To each his own. Once we break this rule we evoke resentment. Nobody wants to be treated like the next one; everybody wants justice. Even the most vocal advocates of “equality über alles”, “we are all just human” and similar want special treatment, appropriate specifically to them and resent being treated uniformly or otherwise inappropriately. Needless to say the point is not to please everybody or to adjust to everybody – quite the opposite. This may seem paradoxical, but only from the individualistic point of view.

We can’t give more than what one deserves and we can’t give less. While the general rule is simple – always be courteous and nice – we must be conscious about praises, gestures, and especially about showing our respect. Not everybody deserves respect and not to the same degree. We mentioned earlier the attitude of small men toward quantity.

For differentiated men quantity is quite literally nothing. Today we need to be more ceremonial than ever since the structures are hollow and meaningless. Titles, wealth, social status: just façade, they no longer deserve respect by themselves; if life brings us together they only get our courtesy – to the appropriate degree.

Understanding our own position in the organic hierarchy is crucial. According to the solipsistic view the higher one stands, the more one is interested in and understands others. For those lower, the only orientation is virtues; this never fails. The higher one stands, the more trust one evokes in those lower, similarly to how parents by their superior knowledge evoke 100% trust in their children.(*)  Men of quality are bound by virtues and ideals which serve also as unmistakable guides of orientation for respect and trust.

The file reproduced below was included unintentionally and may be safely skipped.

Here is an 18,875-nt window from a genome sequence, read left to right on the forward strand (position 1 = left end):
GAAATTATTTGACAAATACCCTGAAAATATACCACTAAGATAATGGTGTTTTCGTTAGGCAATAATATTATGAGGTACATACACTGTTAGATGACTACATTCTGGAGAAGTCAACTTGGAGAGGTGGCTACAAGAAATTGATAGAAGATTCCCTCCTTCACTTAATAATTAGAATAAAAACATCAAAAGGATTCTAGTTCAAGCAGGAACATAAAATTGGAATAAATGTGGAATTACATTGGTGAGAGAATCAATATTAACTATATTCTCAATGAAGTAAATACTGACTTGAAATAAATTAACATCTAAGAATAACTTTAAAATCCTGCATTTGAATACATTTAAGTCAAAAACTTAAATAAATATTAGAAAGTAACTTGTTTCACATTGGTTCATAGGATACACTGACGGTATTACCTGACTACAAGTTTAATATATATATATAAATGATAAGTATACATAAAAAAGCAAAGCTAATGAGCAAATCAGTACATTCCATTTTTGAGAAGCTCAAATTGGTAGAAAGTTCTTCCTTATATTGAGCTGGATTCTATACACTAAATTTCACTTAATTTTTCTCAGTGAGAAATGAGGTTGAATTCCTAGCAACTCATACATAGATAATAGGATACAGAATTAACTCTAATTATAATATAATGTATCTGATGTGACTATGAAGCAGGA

Experience in mechanical functions and roles are almost purely quantitative and bestows almost no qualities at all. For example in the business world if somebody has raised $15 million for his startup, he seemingly has superiority over those who haven’t, but want to.

The same goes for somebody who has grown a company from $0 to $5 billion in revenue or achieved any other KPIs. In actuality this doesn’t guarantee superiority even over those who want what they have and this is easy to see when we take a closer look at who trusts purely quantitative achievements: the clueless majority.

Real trust is evoked by real superiority in those who are capable of following. The mass from this point of view is a no-factor: they don’t recognize any quality thus they are incapable of judgments that may lead to trust and respect so, as we mentioned earlier, the number one rule is to avoid them as much as possible.

____
* Note:
Sadly today this hardly applies any more, at least not for long, since education is standardized, technological changes are fast paced so kids catch up pretty quick and when it comes to life style or identity, there is not much left for kids to respect.